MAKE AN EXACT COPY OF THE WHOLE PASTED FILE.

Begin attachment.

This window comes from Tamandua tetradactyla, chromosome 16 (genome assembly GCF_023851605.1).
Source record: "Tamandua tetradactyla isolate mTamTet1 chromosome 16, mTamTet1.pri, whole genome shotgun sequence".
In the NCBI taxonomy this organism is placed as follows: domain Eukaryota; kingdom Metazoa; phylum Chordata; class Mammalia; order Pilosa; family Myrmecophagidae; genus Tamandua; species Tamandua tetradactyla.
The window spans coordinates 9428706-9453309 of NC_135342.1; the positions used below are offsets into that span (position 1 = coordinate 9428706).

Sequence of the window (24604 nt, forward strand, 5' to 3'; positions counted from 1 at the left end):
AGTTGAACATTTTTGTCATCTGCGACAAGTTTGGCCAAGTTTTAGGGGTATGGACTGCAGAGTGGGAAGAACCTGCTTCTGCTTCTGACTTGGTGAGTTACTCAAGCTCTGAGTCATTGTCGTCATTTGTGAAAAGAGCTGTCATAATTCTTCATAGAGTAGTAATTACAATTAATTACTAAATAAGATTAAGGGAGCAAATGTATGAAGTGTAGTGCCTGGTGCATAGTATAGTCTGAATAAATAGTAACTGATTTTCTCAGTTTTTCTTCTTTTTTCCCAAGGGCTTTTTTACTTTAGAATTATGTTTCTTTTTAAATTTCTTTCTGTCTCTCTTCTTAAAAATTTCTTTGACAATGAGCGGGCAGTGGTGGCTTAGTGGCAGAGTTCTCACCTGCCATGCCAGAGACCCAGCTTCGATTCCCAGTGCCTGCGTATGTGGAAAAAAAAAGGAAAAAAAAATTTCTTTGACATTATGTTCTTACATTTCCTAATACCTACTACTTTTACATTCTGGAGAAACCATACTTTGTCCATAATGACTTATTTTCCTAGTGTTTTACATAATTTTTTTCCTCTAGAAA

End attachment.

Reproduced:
This window comes from Tamandua tetradactyla, chromosome 16 (genome assembly GCF_023851605.1).
Source record: "Tamandua tetradactyla isolate mTamTet1 chromosome 16, mTamTet1.pri, whole genome shotgun sequence".
In the NCBI taxonomy this organism is placed as follows: domain Eukaryota; kingdom Metazoa; phylum Chordata; class Mammalia; order Pilosa; family Myrmecophagidae; genus Tamandua; species Tamandua tetradactyla.
The window spans coordinates 9428706-9453309 of NC_135342.1; the positions used below are offsets into that span (position 1 = coordinate 9428706).

Sequence of the window (24604 nt, forward strand, 5' to 3'; positions counted from 1 at the left end):
AGTTGAACATTTTTGTCATCTGCGACAAGTTTGGCCAAGTTTTAGGGGTATGGACTGCAGAGTGGGAAGAACCTGCTTCTGCTTCTGACTTGGTGAGTTACTCAAGCTCTGAGTCATTGTCGTCATTTGTGAAAAGAGCTGTCATAATTCTTCATAGAGTAGTAATTACAATTAATTACTAAATAAGATTAAGGGAGCAAATGTATGAAGTGTAGTGCCTGGTGCATAGTATAGTCTGAATAAATAGTAACTGATTTTCTCAGTTTTTCTTCTTTTTTCCCAAGGGCTTTTTTACTTTAGAATTATGTTTCTTTTTAAATTTCTTTCTGTCTCTCTTCTTAAAAATTTCTTTGACAATGAGCGGGCAGTGGTGGCTTAGTGGCAGAGTTCTCACCTGCCATGCCAGAGACCCAGCTTCGATTCCCAGTGCCTGCGTATGTGGAAAAAAAAAGGAAAAAAAAATTTCTTTGACATTATGTTCTTACATTTCCTAATACCTACTACTTTTACATTCTGGAGAAACCATACTTTGTCCATAATGACTTATTTTCCTAGTGTTTTACATAATTTTTTTCCTCTAGAAA